Optimization of paths and locations of water quality monitoring systems in surface water environments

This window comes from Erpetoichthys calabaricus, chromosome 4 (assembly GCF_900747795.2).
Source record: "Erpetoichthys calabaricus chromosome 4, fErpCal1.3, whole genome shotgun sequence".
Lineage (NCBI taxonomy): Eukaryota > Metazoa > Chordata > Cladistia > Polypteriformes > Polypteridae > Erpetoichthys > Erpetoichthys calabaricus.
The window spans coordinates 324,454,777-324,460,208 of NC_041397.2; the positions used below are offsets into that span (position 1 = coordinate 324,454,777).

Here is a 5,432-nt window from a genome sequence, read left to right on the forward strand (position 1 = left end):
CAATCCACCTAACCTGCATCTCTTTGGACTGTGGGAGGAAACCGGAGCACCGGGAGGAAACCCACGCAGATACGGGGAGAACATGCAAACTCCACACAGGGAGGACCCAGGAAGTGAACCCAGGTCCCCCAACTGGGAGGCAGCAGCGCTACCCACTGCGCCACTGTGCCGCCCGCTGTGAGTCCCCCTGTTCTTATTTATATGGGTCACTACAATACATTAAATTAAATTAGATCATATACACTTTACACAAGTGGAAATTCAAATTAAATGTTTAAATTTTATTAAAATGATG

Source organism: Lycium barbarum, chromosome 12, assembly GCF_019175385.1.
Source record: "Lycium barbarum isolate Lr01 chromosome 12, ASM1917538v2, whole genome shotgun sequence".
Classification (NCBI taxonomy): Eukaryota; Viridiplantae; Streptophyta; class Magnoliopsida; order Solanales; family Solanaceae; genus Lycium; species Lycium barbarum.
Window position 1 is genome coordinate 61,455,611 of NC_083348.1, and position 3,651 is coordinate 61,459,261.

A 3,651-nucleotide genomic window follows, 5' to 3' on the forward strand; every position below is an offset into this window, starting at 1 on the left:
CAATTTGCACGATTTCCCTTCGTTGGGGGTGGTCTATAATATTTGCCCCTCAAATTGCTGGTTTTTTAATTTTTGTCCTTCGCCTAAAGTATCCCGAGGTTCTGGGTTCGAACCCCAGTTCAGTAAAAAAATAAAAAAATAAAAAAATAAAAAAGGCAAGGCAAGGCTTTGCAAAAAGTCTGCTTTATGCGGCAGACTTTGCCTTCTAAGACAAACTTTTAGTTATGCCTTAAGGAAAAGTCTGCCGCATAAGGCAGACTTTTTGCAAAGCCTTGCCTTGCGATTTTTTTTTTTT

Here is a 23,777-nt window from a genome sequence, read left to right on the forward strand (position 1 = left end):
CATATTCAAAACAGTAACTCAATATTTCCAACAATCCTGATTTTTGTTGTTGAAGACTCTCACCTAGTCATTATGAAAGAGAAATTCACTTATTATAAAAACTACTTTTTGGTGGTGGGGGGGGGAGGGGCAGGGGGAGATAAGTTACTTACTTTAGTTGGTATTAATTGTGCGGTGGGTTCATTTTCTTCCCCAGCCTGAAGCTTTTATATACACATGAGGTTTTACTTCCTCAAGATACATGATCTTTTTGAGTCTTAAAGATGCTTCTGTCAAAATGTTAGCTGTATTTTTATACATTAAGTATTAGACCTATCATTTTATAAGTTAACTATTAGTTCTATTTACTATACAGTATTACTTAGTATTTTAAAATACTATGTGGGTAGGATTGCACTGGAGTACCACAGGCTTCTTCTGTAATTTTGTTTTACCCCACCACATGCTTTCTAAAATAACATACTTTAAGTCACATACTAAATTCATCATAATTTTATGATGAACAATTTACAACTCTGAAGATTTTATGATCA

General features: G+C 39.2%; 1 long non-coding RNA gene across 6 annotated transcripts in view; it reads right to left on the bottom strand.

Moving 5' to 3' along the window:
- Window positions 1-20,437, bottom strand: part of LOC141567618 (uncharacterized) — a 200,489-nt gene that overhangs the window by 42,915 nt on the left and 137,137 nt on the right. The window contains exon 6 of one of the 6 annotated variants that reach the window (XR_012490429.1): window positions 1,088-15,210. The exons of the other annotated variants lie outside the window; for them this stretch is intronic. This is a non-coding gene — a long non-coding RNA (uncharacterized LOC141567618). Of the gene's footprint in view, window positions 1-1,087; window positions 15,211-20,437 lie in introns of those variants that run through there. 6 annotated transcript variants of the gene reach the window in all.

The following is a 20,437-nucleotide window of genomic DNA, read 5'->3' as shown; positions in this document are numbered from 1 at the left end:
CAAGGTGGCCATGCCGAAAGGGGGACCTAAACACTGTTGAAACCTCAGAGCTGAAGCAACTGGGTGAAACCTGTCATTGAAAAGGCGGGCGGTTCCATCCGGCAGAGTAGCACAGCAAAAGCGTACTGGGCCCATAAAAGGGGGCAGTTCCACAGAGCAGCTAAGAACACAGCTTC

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Even though the necessity of water quality monitoring systems is increasing, and though mobile watery quality monitoring systems using the combination of automatic measuring devices and autonomous vehicles is becoming available, research on effective deployment of such systems is not studied well. The locations or paths to take the measurement are one of the most important design factors to maximize the performance of water quality monitoring systems, and they needs to be optimized to maximize the monitoring performance. To solve these optimization problems, multi-objective genetic algorithms were proposed and developed. The proposed optimization procedures were applied to hypothetical circular lakes and Lake Pontchartrain in order to obtain optimal monitoring locations, straight monitoring paths, and higher-order monitoring paths under various conditions. Also, the effect of various parameters such as the speed of a monitoring vessel, the weights of possible scenarios, and etc. are investigated. The optimization models found optimal solutions efficiently while reflecting various effects of complex physical settings. The results from the optimizations show that distribution of possible source locations is an important factor that affects optimal solutions greatly. In a closed water body, wind is major forcing that determines hydrodynamics and contaminant transport, and it affects optimal solutions as well. Straight monitoring lines do not perform very well due to their incapability to cover the irregular boundaries of water bodies. Higher-order optimal monitoring paths overcome this difficulty and perform well up to a comparable level of a few stationary monitoring locations even under realistic and transient conditions.